The Maryland legislature substantially increased the breadth and scope of the state’s so-called “mini” Worker Adjustment and Retraining Notification (WARN) Act to, among other things, impose mandatory notice requirements and stringent penalties on employers who fail to comply with the new law. The new law, known as the Economic Stabilization Act (Act), took effect on October 1, 2020.
The Act applies to employers with 50 or more employees that operate an industrial, commercial, or business enterprise in Maryland. It is patterned loosely after the federal Worker Adjustment and Retraining Notification Act (Federal WARN). The new law defines an employee as an individual who works for an employer for an hourly or salaried wage or in a managerial and supervisory capacity. The term “employee” does not include individuals who work less than an average of 20 hours per week or have worked for an employer for less than six months in the immediately preceding 12 months.
Scope and Notice Requirements
Unlike the prior iteration of the law, which had voluntary notice provisions, the Act imposes mandatory notice requirements upon covered employers. They must provide 60 days written notice before they initiate a “reduction in operations” which the law defines as (i) the relocation of a part of an employer’s operation from one workplace to another existing or proposed site or (ii) the shutting down of a workplace or a portion of the operations of a workplace that reduces the number of employees by at least 25 percent or 15 employees, whichever is greater, over any 3-month period.
The scope of the Act is broader than its federal counterpart. Unlike the Federal WARN, which applies to employers with 100 or more employees, the Act, as noted, applies to employers with 50 or more employees. Another significant difference is that the statutory triggers are significantly lower under the new Maryland law – 25% or 15 employees – in comparison to Federal WARN which contains thresholds of 33% of the workforce or 50 employees.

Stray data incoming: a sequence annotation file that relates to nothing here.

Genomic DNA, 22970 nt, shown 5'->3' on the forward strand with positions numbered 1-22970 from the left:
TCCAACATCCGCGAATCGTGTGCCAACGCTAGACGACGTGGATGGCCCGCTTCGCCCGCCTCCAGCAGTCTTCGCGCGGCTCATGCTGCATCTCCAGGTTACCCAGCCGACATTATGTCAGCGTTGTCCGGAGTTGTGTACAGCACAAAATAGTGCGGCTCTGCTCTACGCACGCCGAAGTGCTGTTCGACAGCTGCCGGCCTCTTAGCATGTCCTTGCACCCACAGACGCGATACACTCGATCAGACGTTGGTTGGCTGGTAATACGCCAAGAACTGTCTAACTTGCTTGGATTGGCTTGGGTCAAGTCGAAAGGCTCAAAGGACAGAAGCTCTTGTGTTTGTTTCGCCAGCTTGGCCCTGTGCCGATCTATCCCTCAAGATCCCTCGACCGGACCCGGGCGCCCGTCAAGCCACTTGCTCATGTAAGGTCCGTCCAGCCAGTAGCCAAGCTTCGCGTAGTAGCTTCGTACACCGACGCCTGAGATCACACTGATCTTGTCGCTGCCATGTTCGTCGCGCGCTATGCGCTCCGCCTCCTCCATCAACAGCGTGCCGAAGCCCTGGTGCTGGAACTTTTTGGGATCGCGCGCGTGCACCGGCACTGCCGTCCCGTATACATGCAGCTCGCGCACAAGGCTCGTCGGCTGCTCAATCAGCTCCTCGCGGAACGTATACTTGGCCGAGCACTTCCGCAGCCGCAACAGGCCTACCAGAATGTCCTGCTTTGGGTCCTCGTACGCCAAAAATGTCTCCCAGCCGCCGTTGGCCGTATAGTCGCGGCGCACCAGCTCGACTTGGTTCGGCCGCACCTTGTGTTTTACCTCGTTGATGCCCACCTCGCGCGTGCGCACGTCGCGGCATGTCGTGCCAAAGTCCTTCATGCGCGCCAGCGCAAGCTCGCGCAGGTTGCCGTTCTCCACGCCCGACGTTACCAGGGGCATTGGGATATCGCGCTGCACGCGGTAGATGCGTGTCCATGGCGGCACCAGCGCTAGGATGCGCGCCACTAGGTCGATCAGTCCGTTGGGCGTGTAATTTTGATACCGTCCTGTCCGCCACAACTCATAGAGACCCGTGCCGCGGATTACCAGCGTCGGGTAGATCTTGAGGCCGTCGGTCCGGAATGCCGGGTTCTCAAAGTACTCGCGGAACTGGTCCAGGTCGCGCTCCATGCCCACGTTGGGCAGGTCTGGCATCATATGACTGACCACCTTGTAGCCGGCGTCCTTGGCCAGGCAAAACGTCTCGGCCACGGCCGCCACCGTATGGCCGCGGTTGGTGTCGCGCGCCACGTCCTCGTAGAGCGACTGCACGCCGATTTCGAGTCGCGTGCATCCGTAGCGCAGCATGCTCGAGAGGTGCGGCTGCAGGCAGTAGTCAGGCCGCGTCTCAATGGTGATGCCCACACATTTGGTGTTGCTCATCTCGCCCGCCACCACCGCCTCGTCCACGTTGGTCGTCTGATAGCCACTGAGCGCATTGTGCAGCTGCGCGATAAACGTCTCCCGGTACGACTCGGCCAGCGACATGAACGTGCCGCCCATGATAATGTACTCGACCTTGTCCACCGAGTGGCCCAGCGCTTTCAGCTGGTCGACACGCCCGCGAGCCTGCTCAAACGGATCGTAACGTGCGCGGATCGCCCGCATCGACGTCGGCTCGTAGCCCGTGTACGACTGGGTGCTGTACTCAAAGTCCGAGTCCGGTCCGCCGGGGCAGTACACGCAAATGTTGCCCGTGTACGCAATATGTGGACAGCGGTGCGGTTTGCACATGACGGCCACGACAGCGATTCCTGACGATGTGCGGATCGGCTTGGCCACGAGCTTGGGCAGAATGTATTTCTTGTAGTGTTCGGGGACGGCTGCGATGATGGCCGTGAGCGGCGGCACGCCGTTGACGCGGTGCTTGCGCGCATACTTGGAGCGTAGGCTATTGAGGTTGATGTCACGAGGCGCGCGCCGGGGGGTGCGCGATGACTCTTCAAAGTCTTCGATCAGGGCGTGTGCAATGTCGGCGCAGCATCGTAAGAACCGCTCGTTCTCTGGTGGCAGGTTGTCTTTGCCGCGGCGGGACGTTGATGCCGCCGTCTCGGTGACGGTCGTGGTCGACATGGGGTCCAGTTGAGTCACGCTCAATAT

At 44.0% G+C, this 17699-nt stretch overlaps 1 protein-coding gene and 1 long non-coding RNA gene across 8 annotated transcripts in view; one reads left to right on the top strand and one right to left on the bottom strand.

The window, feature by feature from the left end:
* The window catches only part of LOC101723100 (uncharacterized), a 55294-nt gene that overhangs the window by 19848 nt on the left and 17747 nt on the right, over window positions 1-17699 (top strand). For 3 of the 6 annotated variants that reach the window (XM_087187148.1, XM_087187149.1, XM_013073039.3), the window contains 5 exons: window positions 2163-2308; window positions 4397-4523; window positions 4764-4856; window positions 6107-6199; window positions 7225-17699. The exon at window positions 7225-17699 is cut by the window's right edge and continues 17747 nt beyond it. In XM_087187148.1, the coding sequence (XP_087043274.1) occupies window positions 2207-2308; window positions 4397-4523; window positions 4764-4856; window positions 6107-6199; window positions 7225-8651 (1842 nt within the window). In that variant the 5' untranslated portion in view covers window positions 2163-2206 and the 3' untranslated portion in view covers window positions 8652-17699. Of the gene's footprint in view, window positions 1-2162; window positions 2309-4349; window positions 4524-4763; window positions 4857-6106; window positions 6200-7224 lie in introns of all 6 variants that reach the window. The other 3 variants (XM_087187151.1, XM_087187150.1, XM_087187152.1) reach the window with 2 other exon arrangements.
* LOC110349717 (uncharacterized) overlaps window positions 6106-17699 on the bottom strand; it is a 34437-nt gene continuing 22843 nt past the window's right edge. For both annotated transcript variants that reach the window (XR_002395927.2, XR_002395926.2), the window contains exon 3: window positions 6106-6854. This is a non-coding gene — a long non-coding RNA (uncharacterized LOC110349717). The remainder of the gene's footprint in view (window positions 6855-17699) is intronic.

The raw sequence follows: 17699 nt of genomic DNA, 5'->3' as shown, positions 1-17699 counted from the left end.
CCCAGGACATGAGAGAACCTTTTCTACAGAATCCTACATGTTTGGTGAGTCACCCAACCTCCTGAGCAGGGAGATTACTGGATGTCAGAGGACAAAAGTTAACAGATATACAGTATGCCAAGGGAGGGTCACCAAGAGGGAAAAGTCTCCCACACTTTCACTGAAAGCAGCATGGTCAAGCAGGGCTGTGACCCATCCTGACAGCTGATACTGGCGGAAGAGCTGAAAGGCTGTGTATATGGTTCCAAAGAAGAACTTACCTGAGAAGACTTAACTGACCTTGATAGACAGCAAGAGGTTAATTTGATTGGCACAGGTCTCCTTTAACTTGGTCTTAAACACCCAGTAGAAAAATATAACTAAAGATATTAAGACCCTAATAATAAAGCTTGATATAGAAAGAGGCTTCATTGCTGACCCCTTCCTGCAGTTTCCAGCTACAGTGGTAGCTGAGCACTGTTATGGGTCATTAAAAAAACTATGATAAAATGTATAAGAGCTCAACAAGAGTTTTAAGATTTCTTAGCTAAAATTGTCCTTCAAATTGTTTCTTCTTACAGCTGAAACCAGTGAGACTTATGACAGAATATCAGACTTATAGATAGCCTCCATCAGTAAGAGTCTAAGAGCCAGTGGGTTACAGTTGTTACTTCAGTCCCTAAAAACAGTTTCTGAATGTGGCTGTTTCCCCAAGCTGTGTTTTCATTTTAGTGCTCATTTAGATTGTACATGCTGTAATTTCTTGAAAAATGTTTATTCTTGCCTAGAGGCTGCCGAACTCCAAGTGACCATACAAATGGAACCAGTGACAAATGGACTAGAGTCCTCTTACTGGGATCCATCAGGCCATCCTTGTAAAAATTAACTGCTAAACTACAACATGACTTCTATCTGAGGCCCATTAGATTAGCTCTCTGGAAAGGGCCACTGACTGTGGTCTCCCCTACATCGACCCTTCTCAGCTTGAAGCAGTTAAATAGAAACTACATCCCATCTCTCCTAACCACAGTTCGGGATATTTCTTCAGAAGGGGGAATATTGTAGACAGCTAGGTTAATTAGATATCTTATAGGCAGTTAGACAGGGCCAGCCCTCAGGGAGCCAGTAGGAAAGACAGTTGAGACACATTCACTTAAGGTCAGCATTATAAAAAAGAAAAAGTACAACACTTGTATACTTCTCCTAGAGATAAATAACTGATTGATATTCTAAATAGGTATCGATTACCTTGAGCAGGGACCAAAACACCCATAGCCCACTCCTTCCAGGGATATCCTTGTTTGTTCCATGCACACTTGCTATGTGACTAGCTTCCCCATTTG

The written notice must be provided to affected individuals or entities 60 days before initiating a reduction in operations. The notice must be given to the following:
- All employees at the workplace that is subject to the reduction in operations;
- Each exclusive representative or bargaining agency, (i.e., a union of the impacted employees);
- Maryland’s Dislocated Worker Unit; and
- All elected local officials in the area of the impacted workplace.
The notice must include the following:
- The name and address of the workplace where the reduction will occur;
- Contact information for the supervisor (name, telephone number, email address) for those seeking further information;
- A statement explaining whether the reduction in operations is temporary or permanent and whether the workplace is expected to shut down; and
- The expected date when the reduction in operations will begin.
The new law directs the Maryland Secretary of Labor (Secretary) to establish regulations for the appropriate continuation of benefits such as health, severance, and pension that an employer should provide to employees who will be terminated due to a reduction in operations.
Unlike its predecessor, the new law carries very stiff penalties for violators. The Act authorizes the imposition of a civil penalty of up to $10,000 per day to be assessed by the Secretary for failure to provide the required notices to all required individuals and entities. The factors to be considered by the Secretary in assessing a penalty include the gravity of the violation; the size of the employer’s business; the good faith of the employer; and the employer’s history of violations of the Act.
Open Issues; Next Steps
Significantly, the Act leaves unaddressed the geographic length of a relocation that is required to trigger the employer’s notice obligations. The Act also does not contain some of the exceptions that exist under Federal WARN, including exceptions for (i) a faltering company; (ii) unforeseen business circumstances; and (iii) a natural disaster. Because of the differences in the Federal WARN and the Act, compliance with the federal statute may not constitute compliance with the Act.
Employers considering a relocation of jobs and/or a reduction in staff in Maryland should consult with experienced counsel before doing so.